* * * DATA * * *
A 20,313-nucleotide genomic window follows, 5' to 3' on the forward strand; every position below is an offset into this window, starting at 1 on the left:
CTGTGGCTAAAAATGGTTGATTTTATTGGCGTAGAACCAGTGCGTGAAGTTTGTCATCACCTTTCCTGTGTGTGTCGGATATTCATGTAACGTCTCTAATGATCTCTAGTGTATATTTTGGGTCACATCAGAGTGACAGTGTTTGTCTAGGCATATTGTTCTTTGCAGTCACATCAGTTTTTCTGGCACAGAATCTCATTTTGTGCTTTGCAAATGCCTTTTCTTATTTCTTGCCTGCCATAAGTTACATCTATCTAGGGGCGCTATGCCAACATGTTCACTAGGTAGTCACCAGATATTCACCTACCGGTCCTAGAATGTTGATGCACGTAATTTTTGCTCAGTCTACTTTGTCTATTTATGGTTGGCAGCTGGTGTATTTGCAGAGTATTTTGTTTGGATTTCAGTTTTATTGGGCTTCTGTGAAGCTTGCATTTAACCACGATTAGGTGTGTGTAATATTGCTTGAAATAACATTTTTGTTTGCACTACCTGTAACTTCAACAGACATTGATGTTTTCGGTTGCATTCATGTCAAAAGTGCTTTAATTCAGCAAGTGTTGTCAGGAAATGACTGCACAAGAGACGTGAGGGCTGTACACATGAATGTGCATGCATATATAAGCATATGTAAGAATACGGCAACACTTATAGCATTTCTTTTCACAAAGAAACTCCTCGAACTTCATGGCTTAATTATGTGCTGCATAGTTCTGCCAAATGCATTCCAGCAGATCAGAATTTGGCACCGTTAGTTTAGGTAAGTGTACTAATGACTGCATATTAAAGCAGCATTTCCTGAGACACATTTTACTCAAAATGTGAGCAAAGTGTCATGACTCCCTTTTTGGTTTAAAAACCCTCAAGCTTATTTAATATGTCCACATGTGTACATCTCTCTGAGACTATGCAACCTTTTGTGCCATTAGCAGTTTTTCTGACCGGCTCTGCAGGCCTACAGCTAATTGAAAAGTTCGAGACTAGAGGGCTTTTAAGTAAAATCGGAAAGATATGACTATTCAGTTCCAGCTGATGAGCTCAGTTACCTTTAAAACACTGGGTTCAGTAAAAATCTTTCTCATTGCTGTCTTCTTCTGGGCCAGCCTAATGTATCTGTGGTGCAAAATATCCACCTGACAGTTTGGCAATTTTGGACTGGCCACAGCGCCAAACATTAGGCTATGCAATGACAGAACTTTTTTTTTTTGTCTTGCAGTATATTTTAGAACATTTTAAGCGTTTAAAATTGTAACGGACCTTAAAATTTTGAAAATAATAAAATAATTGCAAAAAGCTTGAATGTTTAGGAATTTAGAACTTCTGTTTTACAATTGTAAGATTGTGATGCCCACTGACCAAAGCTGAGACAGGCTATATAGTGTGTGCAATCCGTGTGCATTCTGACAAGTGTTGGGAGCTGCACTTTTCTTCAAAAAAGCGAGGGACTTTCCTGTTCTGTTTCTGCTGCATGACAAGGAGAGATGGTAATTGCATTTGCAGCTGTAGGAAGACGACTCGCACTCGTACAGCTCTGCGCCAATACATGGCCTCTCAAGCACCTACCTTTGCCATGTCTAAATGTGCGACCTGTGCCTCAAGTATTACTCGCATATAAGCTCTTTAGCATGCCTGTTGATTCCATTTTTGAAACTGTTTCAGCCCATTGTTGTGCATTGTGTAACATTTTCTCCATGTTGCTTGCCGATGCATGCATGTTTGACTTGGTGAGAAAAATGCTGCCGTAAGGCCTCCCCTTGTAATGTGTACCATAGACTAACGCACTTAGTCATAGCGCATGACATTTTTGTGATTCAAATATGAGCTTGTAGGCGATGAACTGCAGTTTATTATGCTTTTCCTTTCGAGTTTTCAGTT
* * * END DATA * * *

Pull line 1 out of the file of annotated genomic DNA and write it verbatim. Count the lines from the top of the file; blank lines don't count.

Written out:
A 20,313-nucleotide genomic window follows, 5' to 3' on the forward strand; every position below is an offset into this window, starting at 1 on the left: